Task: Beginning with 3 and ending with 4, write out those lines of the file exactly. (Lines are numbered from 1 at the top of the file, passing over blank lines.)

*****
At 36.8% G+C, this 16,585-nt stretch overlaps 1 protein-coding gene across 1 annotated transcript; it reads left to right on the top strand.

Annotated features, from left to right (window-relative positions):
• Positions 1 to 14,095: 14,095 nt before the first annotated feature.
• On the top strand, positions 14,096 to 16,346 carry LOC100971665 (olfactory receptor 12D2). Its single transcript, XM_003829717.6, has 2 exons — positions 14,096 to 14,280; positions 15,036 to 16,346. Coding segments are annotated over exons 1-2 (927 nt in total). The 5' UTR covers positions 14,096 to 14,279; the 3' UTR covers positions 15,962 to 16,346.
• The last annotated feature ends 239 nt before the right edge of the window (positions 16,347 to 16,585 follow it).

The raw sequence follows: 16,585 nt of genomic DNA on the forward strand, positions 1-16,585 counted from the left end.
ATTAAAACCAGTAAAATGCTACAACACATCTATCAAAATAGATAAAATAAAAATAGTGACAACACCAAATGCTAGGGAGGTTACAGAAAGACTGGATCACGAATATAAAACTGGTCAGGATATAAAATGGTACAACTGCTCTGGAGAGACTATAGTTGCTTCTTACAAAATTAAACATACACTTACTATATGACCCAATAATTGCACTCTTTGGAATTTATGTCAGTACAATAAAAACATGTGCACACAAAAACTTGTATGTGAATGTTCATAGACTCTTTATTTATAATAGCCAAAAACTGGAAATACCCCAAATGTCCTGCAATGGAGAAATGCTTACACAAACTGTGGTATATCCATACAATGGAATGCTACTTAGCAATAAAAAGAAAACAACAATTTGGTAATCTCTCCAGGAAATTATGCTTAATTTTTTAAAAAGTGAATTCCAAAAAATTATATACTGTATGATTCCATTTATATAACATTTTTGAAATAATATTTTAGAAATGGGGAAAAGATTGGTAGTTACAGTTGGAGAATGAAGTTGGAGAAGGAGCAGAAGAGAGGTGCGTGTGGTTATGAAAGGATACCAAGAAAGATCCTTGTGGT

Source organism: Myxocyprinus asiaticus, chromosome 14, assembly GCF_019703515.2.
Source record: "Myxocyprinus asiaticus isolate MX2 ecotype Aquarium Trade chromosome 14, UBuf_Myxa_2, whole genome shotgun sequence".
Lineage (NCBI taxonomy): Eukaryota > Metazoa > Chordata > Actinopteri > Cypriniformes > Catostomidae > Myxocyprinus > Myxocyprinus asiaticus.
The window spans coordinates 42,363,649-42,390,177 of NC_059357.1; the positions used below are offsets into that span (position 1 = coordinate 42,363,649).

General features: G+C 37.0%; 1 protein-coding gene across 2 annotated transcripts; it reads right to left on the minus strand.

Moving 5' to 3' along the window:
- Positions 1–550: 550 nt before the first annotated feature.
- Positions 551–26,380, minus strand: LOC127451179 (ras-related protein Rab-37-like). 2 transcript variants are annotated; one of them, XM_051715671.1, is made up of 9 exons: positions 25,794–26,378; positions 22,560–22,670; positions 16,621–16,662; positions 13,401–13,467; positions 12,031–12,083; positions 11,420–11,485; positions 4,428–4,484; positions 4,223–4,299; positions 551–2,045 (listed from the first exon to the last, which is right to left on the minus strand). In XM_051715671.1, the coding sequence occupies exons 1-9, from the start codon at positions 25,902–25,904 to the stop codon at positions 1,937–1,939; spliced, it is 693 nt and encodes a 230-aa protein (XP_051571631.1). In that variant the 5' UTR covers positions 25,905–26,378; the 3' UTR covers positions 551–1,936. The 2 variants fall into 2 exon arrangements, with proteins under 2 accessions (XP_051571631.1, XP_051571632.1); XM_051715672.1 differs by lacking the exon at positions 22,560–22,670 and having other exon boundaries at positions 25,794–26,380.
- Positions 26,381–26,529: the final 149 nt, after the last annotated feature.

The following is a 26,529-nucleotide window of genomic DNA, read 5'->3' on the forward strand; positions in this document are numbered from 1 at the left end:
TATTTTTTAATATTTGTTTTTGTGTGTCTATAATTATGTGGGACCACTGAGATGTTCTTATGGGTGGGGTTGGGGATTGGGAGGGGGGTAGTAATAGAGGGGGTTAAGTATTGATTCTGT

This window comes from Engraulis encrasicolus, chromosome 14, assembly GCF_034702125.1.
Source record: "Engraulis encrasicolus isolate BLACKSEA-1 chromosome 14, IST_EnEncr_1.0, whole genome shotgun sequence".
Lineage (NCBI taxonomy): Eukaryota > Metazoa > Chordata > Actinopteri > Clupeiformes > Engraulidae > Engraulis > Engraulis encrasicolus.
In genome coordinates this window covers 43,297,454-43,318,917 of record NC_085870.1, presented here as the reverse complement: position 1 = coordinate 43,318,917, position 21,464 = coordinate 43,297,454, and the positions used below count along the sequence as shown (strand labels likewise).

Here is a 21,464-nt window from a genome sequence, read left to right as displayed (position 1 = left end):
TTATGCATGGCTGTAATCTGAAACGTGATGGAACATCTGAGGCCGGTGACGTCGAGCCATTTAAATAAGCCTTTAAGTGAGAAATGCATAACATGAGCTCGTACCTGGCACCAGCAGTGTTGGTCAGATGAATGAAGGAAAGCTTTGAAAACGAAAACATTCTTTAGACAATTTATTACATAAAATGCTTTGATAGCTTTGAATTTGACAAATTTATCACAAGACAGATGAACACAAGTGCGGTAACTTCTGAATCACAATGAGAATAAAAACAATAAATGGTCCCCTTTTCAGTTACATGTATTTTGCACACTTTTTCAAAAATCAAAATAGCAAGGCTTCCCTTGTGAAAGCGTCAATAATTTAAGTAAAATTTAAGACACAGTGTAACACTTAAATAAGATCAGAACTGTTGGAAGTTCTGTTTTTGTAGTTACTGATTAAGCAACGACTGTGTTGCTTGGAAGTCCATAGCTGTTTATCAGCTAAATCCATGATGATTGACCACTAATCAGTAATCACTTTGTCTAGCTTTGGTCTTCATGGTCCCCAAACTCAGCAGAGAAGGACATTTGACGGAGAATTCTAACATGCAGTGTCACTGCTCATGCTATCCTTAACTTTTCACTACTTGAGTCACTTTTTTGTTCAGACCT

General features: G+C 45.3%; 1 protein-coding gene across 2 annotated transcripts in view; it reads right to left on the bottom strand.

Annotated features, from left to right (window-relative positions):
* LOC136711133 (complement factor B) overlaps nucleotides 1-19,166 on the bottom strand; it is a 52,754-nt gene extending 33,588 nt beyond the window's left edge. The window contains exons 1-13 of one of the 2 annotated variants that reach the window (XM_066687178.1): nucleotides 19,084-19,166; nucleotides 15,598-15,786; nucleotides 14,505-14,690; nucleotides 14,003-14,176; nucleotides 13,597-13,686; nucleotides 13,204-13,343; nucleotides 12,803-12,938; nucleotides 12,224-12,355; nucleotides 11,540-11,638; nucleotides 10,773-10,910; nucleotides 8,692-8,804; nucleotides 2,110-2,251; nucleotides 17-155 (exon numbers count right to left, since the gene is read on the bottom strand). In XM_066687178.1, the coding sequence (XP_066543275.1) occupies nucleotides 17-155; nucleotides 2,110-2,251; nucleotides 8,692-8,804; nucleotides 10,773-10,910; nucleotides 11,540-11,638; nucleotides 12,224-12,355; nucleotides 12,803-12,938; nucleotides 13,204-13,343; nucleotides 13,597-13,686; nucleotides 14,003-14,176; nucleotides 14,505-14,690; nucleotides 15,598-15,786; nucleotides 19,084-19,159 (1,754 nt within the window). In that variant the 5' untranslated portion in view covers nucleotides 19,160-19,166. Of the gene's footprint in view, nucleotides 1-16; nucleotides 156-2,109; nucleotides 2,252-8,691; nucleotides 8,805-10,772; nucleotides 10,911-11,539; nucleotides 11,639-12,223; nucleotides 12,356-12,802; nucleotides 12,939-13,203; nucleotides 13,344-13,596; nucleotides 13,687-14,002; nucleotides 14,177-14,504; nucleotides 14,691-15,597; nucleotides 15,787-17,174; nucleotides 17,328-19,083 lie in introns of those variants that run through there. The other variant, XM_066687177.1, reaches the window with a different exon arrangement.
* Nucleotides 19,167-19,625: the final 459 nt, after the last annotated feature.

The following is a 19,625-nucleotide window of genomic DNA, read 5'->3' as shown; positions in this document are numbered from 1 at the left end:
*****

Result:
• Positions 1 to 14,095: 14,095 nt before the first annotated feature.
• On the top strand, positions 14,096 to 16,346 carry LOC100971665 (olfactory receptor 12D2). Its single transcript, XM_003829717.6, has 2 exons — positions 14,096 to 14,280; positions 15,036 to 16,346. Coding segments are annotated over exons 1-2 (927 nt in total). The 5' UTR covers positions 14,096 to 14,279; the 3' UTR covers positions 15,962 to 16,346.